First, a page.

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Juvenile Justice Scenario, Essay Example

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Essay

John Black, the youth offender in this scenario, would be an excellent candidate for working with first-time offenders.  Judging by the programs which John has gone through, he has a history of violent behavior, substance abuse and gang-related activity, which are all common problems for juvenile offenders.  The fact that he has gone through rehabilitation successfully would make him a good role model for other youth who find themselves in much as the same position as John.  Because he has been through the system and these various programs, John would have a good chance of reaching out to first-time offenders to help show them that, just because they have made mistakes in the past, does not mean that a successful future is not open to them.  As a parole officer in this scenario, I believe that it would benefit both the first-time offenders to be able to work with John, but would also benefit John himself by being able to give back to the kind of program that he himself as benefited from.

The Future of Juvenile Justice in America

The programs that John went through – programs such as anger management, substance abuse rehabilitation and gang deactivation –  are common parts of the juvenile justice system and are likely to become more common in the future.  The Coalition for Juvenile Justice (CJJ) in its recommendations for the Obama administration, recommend reauthorizing the Juvenile Justice and Delinquency Prevention Act (JJDPA) which is designed to “reduce delinquency, uphold community safety, and prevent victimization”(Coalition for Juvenile Justice, 2008): the CJJ promotes keeping youth out of the  justice system as much as possible and directing them, instead, to programs designed to prevent and reduce delinquency; they also support enacting the Youth Promise Act: this stands for Youth Prison Reduction through Opportunity, Mentoring, Support and Education. It is legislation that would give funding to things like mentoring initiatives, after school programs, family strengthening services, and youth leadership development (Coalition for Juvenile Justice, 2008).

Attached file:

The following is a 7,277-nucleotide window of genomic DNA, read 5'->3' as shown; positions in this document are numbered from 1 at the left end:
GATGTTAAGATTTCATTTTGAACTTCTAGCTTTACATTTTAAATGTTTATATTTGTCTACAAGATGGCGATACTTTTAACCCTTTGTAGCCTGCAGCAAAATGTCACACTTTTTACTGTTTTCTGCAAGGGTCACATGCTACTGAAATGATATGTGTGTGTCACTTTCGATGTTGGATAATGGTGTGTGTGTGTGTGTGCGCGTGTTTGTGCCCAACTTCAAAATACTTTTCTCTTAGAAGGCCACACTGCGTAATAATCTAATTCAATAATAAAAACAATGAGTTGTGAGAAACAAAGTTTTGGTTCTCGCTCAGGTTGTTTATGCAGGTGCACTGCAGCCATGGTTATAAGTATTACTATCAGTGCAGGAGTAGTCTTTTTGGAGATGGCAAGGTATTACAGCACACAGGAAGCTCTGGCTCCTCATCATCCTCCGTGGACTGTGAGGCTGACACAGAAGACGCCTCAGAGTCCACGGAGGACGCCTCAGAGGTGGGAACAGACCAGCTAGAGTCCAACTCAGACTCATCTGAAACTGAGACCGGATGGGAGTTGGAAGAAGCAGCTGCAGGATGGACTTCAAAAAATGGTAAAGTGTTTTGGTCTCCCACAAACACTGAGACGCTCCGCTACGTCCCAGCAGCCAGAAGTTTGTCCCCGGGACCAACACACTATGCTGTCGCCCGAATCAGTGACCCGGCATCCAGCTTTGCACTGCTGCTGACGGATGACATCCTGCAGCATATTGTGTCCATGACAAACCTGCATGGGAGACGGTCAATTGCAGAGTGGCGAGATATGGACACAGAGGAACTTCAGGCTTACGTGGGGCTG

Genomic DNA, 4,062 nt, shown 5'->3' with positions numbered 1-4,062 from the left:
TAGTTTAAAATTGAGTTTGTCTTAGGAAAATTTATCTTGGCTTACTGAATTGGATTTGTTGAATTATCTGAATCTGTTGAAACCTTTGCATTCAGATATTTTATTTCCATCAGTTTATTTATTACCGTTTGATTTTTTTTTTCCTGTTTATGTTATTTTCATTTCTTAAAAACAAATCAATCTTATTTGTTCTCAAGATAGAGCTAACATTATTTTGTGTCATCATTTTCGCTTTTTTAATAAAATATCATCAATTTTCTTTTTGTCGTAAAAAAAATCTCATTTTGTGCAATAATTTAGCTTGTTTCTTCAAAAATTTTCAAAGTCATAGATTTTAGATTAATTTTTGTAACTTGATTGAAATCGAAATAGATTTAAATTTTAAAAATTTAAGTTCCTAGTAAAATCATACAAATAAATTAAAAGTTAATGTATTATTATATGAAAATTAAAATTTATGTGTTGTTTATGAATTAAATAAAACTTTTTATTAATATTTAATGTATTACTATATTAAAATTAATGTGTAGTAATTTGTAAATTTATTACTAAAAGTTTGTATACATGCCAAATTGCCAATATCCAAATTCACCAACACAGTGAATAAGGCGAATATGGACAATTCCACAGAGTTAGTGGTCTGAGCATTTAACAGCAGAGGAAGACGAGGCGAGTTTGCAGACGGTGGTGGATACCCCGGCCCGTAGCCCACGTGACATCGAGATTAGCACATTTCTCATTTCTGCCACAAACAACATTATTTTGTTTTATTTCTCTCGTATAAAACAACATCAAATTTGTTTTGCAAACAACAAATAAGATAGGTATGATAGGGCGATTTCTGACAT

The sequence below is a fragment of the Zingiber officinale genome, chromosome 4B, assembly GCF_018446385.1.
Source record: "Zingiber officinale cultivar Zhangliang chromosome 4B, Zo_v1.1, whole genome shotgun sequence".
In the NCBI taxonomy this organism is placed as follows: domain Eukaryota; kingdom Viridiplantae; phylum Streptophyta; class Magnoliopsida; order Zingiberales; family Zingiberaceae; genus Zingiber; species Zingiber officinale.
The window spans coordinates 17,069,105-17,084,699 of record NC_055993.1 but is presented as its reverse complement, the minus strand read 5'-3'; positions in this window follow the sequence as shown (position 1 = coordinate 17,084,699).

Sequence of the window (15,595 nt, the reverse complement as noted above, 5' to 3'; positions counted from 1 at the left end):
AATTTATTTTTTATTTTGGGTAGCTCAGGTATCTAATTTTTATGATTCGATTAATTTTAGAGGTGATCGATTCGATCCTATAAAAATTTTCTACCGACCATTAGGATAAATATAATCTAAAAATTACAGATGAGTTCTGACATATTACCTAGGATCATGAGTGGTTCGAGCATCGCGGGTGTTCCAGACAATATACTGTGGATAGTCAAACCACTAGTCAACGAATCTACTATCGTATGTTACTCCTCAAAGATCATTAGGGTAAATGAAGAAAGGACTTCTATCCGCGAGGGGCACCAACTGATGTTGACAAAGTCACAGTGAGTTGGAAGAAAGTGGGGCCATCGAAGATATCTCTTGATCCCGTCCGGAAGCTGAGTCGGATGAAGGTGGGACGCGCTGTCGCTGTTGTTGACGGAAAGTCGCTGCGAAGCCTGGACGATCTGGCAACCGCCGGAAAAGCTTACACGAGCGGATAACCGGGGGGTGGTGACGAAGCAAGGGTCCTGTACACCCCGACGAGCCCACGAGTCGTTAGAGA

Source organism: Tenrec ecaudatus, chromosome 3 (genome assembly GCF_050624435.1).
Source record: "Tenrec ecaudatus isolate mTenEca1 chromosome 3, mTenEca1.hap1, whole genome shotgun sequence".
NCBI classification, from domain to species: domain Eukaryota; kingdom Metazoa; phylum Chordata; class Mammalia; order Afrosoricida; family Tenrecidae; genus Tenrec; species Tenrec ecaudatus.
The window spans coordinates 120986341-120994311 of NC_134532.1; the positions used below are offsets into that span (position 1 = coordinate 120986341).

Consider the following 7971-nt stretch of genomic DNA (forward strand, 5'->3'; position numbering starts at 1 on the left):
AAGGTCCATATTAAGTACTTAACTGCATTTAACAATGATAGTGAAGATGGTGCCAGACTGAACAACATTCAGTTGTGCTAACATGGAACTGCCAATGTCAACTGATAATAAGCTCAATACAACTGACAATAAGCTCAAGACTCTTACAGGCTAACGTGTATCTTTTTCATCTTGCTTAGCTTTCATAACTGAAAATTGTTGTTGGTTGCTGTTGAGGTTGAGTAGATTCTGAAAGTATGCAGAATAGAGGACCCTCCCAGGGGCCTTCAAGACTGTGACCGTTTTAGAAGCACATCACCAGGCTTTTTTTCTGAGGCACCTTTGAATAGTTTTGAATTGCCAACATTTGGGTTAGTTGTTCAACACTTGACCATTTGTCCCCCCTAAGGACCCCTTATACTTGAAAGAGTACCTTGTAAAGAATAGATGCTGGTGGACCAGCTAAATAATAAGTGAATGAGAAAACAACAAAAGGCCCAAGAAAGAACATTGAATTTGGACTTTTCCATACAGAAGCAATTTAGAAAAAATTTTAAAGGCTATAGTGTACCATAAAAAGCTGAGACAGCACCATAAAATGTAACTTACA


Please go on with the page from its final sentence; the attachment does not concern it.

David Muhammad, in his article “A Road-map to the Future of Juvenile Justice”, considers the various efforts by many states, including California, Texas, Washington and New York to “provide effective rehabilitation services to support young people” and cites, for an example, the Positive  Youth Development (PYD) Program, which provides a “strengths-based approach” to working with youth.  He also talks about California’s program of Evening Reporting Centers, which provide an alternative to detention: youth are allowed to stay in their own homes, but have to report to the center after school,where they can do homework or take advantage of the facilities, and are escorted home in time to keep their curfews  (Muhammad, 2012).  This is all in an effort to help youths like John Black in  our example to be able to become productive and law-abiding members of society.

International Efforts in Juvenile Justice

The efforts in the United States at reforming the juvenile justice system seem to be in line with what is happening in the international community.  Had John been in another country, he might not have fared so well or had the opportunity to undergo the treatment that he needed: Organizations like Defense for Children International note that there are more than 1 million children in prison all around the world, often in inhumane conditions and many are there for offenses like begging and living on the street (Defense of Children International, 2010).   However, they also note hopefully that international efforts are being made to establish and maintain children’s rights around the world, and point to such documents as the UN Convention on the Rights of the Child, UN Rules for Protection of Juveniles Deprived of their Liberty, and UN Minimum Standard Rules for Administration of Juvenile Justice” (Defense of Children International, 2010).   Again, these efforts are at maintaining basic standards of child welfare and also at rehabilitative programs such as the ones John Black was able to benefit from.

Works Cited

Coalition for Juvenile Justice.  (2008) Safeguarding the Future: Federal Juvenile Justice Leadership for America’s Youth, Families and Communities. Retrieved from: www.juvjustice.org

Defense of Children International. (2010). Juvenile Justice. .Retrieved from: www.defenceforchildren.org/juvenile-justice.html

Muhammad, David.  (2012) A Road-map to the Future of Juvenile Justice.  New American Media Retrieved from: www.newamericanmedia.org/2012/08/a-road-map-to-the-future-of-juvenile-justice.html

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